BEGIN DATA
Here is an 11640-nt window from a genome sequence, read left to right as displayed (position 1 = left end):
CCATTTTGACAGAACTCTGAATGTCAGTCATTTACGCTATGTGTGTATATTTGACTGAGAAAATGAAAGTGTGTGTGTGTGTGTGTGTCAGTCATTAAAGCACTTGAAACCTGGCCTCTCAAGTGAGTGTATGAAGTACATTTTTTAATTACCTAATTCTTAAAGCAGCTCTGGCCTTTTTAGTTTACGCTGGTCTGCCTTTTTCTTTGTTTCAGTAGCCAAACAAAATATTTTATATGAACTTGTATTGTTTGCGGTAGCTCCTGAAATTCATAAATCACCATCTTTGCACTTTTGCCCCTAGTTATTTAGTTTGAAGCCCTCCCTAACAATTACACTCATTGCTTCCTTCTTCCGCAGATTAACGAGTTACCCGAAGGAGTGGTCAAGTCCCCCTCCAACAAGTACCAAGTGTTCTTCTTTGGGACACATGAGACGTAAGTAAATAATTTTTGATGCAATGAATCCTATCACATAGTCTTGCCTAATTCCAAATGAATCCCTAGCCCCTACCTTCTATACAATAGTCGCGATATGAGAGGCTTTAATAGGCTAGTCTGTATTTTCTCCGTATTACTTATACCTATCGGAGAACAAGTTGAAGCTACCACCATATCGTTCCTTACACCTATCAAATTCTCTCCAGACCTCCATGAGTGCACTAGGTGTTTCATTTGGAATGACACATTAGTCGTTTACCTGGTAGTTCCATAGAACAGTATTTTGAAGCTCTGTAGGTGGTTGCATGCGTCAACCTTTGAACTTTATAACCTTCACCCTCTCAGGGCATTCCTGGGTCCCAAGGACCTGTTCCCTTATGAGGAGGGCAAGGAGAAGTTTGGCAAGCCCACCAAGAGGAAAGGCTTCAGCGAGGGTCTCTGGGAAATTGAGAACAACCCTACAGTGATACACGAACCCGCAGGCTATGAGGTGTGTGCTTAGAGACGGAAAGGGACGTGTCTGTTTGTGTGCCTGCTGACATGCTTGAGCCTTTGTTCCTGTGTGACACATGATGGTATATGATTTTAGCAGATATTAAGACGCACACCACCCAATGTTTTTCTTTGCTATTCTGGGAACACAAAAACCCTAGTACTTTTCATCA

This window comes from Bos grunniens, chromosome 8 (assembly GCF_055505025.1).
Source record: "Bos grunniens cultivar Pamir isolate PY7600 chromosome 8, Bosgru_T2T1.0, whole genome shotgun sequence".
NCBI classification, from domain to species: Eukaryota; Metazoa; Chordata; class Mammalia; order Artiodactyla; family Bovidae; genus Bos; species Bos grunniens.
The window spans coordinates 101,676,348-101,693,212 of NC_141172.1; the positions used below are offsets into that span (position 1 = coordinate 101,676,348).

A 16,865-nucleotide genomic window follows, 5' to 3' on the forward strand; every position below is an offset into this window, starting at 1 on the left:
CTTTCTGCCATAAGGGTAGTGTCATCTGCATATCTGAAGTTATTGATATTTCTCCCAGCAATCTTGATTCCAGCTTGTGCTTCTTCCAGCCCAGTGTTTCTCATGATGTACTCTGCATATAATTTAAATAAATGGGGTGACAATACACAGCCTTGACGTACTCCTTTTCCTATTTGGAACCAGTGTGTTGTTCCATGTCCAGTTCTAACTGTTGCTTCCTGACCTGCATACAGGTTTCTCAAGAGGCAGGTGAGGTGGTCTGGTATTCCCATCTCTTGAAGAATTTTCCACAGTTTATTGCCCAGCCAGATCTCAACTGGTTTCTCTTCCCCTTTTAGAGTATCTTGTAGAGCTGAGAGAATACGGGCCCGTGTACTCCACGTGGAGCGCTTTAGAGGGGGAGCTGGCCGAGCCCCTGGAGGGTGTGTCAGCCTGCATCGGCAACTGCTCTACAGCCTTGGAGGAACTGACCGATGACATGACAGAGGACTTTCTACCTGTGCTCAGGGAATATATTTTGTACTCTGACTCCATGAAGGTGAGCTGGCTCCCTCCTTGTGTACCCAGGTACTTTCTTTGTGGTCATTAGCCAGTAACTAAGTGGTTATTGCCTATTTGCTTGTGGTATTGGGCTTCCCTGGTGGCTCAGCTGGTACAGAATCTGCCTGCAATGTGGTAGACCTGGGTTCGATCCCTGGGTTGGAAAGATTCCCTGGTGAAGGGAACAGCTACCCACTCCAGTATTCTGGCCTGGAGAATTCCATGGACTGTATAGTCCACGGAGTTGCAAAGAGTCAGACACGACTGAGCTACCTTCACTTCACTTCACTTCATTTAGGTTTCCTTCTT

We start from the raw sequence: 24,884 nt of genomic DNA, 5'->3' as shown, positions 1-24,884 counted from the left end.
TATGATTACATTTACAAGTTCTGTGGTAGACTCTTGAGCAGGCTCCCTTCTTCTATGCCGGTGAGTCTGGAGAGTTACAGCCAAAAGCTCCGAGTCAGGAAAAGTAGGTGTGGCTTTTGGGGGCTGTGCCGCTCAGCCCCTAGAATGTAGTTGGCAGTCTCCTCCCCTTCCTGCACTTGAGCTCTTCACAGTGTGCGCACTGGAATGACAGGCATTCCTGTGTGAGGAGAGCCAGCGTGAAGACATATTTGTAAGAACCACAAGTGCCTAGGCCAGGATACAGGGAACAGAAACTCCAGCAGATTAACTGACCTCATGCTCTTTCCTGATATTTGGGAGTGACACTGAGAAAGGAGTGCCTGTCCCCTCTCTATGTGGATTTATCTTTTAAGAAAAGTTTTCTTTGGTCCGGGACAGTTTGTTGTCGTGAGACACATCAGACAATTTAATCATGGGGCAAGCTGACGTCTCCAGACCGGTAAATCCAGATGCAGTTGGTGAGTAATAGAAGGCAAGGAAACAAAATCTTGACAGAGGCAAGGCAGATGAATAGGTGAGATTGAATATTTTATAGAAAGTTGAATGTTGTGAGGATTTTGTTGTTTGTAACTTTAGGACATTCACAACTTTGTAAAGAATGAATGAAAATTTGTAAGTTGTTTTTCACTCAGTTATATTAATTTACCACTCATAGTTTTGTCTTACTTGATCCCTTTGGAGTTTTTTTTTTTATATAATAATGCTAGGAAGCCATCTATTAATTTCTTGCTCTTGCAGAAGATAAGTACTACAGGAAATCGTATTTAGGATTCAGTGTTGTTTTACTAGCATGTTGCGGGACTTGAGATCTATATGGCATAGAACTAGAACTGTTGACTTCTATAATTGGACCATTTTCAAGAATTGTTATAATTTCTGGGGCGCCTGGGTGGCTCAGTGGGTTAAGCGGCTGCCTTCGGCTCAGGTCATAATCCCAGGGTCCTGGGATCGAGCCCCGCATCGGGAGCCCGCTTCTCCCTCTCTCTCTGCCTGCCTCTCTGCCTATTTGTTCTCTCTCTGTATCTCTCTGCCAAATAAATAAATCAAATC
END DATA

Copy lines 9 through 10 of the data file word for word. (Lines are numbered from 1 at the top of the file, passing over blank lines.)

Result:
We start from the raw sequence: 24,884 nt of genomic DNA, 5'->3' as shown, positions 1-24,884 counted from the left end.
TATGATTACATTTACAAGTTCTGTGGTAGACTCTTGAGCAGGCTCCCTTCTTCTATGCCGGTGAGTCTGGAGAGTTACAGCCAAAAGCTCCGAGTCAGGAAAAGTAGGTGTGGCTTTTGGGGGCTGTGCCGCTCAGCCCCTAGAATGTAGTTGGCAGTCTCCTCCCCTTCCTGCACTTGAGCTCTTCACAGTGTGCGCACTGGAATGACAGGCATTCCTGTGTGAGGAGAGCCAGCGTGAAGACATATTTGTAAGAACCACAAGTGCCTAGGCCAGGATACAGGGAACAGAAACTCCAGCAGATTAACTGACCTCATGCTCTTTCCTGATATTTGGGAGTGACACTGAGAAAGGAGTGCCTGTCCCCTCTCTATGTGGATTTATCTTTTAAGAAAAGTTTTCTTTGGTCCGGGACAGTTTGTTGTCGTGAGACACATCAGACAATTTAATCATGGGGCAAGCTGACGTCTCCAGACCGGTAAATCCAGATGCAGTTGGTGAGTAATAGAAGGCAAGGAAACAAAATCTTGACAGAGGCAAGGCAGATGAATAGGTGAGATTGAATATTTTATAGAAAGTTGAATGTTGTGAGGATTTTGTTGTTTGTAACTTTAGGACATTCACAACTTTGTAAAGAATGAATGAAAATTTGTAAGTTGTTTTTCACTCAGTTATATTAATTTACCACTCATAGTTTTGTCTTACTTGATCCCTTTGGAGTTTTTTTTTTTATATAATAATGCTAGGAAGCCATCTATTAATTTCTTGCTCTTGCAGAAGATAAGTACTACAGGAAATCGTATTTAGGATTCAGTGTTGTTTTACTAGCATGTTGCGGGACTTGAGATCTATATGGCATAGAACTAGAACTGTTGACTTCTATAATTGGACCATTTTCAAGAATTGTTATAATTTCTGGGGCGCCTGGGTGGCTCAGTGGGTTAAGCGGCTGCCTTCGGCTCAGGTCATAATCCCAGGGTCCTGGGATCGAGCCCCGCATCGGGAGCCCGCTTCTCCCTCTCTCTCTGCCTGCCTCTCTGCCTATTTGTTCTCTCTCTGTATCTCTCTGCCAAATAAATAAATCAAATC